Things can change.

Things can get better.

Even if Africa seems cursed, things can turn around.

It won’t happen overnight and it won’t be easy.

Progress is seldom easy nor free.

I come from the rural South, the state of Louisiana

My homeland was probably the last part of America to move beyond the scourges that hold people back.

In the latter nineteenth century,  malaria, yellow fever, measles, and smallpox killed people.

Infant mortality was high.

This was brought home to me one day at the oldest part of Dry Creek Cemetery.  Mr. Frank Miller pointed at the weathered headstones.  “Look how every big tomstone is surrounded by small ones.”  He shook his head.  “Most of the old timers buried at least one child.  Some buried many.”

He then directed me to a headstone.  “She died in childbirth.  That was all too common.”

I thought about Mr. Frank’s words when a African researcher said,  “In parts of South Sudan, women still view pregnancy as a possible terminal condition.  They know some will not survive.”

         *    *    *

South Sudan has a long list of problems and challenges to overcome.

The recent conflict has set this back.

But there’s still life.

And hope.

There’s a belief (held by those optimists like our Chadan team) that things can and will improve.

I believe it’s through changed hearts and minds that the nation will step beyond despair.

Without apology, I believe hearts and minds are only changed by the Spirit of God coming into a person.

That’s why we forge ahead.

As another tough optimist/jailbird named Paul said,  “Forgetting the past and striving for the future . . . ”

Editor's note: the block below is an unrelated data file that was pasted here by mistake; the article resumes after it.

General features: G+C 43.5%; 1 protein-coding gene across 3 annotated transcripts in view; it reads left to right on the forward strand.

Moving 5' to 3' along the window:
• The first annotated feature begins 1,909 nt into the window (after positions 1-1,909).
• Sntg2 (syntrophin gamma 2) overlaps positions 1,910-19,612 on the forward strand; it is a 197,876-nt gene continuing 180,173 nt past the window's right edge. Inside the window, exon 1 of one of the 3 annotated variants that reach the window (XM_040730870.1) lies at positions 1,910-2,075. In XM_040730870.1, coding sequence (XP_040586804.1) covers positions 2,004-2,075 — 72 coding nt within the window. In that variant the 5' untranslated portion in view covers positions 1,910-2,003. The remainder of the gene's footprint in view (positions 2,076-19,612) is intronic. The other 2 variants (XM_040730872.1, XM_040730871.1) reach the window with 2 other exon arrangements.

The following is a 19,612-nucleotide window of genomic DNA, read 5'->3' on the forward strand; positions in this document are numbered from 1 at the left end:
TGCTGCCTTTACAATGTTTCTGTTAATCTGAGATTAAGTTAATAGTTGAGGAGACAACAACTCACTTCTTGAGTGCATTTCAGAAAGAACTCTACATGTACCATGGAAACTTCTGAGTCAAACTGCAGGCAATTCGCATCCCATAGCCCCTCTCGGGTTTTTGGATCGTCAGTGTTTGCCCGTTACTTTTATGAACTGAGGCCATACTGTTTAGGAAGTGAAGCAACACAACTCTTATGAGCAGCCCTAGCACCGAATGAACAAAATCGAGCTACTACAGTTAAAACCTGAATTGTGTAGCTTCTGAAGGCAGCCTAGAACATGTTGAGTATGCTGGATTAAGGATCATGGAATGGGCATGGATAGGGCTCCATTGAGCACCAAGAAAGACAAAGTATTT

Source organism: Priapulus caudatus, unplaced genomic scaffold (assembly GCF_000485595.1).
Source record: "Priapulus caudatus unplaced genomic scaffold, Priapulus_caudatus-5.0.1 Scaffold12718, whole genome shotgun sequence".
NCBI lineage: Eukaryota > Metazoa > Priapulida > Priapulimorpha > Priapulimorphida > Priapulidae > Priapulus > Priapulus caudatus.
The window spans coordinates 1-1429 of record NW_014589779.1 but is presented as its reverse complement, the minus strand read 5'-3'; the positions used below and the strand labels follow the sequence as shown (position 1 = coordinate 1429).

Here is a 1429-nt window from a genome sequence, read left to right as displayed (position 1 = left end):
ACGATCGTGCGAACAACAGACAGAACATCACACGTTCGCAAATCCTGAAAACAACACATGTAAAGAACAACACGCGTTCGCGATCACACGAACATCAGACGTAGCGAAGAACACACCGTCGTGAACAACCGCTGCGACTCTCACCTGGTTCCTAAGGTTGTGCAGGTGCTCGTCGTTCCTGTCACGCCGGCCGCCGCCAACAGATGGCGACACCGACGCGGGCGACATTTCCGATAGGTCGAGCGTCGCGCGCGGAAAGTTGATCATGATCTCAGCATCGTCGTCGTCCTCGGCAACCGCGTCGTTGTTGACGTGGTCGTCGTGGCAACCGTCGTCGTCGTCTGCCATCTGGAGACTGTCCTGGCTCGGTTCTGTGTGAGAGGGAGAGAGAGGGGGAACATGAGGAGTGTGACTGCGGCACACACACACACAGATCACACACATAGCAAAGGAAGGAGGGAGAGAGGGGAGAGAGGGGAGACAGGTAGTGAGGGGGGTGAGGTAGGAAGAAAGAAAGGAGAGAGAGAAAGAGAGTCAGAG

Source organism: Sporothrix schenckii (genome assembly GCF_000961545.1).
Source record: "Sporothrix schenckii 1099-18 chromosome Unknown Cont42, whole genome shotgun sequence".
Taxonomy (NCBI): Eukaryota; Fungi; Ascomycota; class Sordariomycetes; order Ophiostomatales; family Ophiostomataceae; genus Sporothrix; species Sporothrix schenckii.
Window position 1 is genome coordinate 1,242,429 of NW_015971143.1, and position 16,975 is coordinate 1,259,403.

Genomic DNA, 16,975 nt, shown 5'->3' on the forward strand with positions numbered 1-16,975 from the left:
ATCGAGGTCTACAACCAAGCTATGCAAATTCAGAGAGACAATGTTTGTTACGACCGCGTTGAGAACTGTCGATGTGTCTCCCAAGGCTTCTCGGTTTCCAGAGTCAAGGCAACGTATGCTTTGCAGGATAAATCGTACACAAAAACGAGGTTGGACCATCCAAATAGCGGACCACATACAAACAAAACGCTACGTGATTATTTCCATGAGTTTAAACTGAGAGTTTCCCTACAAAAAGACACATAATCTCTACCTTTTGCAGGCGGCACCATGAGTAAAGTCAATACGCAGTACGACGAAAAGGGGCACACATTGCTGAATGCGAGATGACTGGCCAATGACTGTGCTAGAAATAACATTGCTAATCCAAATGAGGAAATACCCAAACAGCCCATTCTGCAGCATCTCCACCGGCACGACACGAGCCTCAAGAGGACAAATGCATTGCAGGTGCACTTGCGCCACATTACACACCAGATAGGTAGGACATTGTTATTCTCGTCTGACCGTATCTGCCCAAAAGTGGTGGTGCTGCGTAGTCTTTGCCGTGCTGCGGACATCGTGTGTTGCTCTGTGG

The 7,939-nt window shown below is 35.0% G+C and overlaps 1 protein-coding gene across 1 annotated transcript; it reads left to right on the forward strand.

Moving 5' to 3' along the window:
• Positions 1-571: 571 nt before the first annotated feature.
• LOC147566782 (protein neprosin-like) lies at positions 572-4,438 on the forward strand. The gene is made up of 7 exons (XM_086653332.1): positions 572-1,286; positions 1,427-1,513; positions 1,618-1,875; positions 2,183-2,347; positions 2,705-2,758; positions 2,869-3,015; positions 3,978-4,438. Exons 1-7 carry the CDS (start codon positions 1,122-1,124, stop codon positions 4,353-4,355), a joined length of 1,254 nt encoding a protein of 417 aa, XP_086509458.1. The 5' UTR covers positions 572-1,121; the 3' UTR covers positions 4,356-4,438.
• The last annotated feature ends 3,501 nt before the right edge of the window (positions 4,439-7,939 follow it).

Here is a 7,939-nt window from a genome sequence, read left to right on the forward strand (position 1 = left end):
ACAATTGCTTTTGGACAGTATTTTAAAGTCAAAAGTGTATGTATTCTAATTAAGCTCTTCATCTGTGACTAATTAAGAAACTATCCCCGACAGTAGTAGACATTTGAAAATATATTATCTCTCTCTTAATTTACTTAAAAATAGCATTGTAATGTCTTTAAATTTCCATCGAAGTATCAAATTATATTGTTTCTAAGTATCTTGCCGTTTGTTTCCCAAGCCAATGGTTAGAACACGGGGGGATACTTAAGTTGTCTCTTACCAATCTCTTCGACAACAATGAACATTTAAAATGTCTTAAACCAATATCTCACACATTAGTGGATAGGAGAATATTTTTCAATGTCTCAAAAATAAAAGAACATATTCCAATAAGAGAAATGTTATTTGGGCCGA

Rhino Camp, a refugee camp in Northern Uganda

I can honestly say that there’s no part of the world I feel that we can make a difference more than in South Sudan.

We cannot take our hands off the plow.

We will not look back.

The way forward is the only way to go.

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Read more on Baby Independence and our country of South Sudan:

http://www.unicef.org/southsudan/10904_13026.html

http://www.unicef.org/southsudan/reallives_birth_of_a_new_nation.html

http://www.mirror.co.uk/news/world-news/south-sudan-one-year-on-864311

 

CONGDON TRIUMPH AND TRAGEDY

CEMETERY OCT 09 014

                                                            Evergreen Cedar in Dry Creek Cemetery Louisiana

Both Sides Now

So many of our American experiences take me back to Louisiana.

I call it “Both Sides Now.”

Thinking of home makes me smile and sometimes brings tears.

But I’m always thankful for my roots back home.

At the same time, DeDe and I feel so blessed to be where God is working in our “New Home” of Africa.

Yes, we’ve looked at life from both sides now.

Read about our beloved Dry Creek Cemetery and its iconic tree in  “An Evergreen Cedar Tree.”

 

About Curt Iles

I write to have influence and impact through well-told stories of my Louisiana and African sojourn.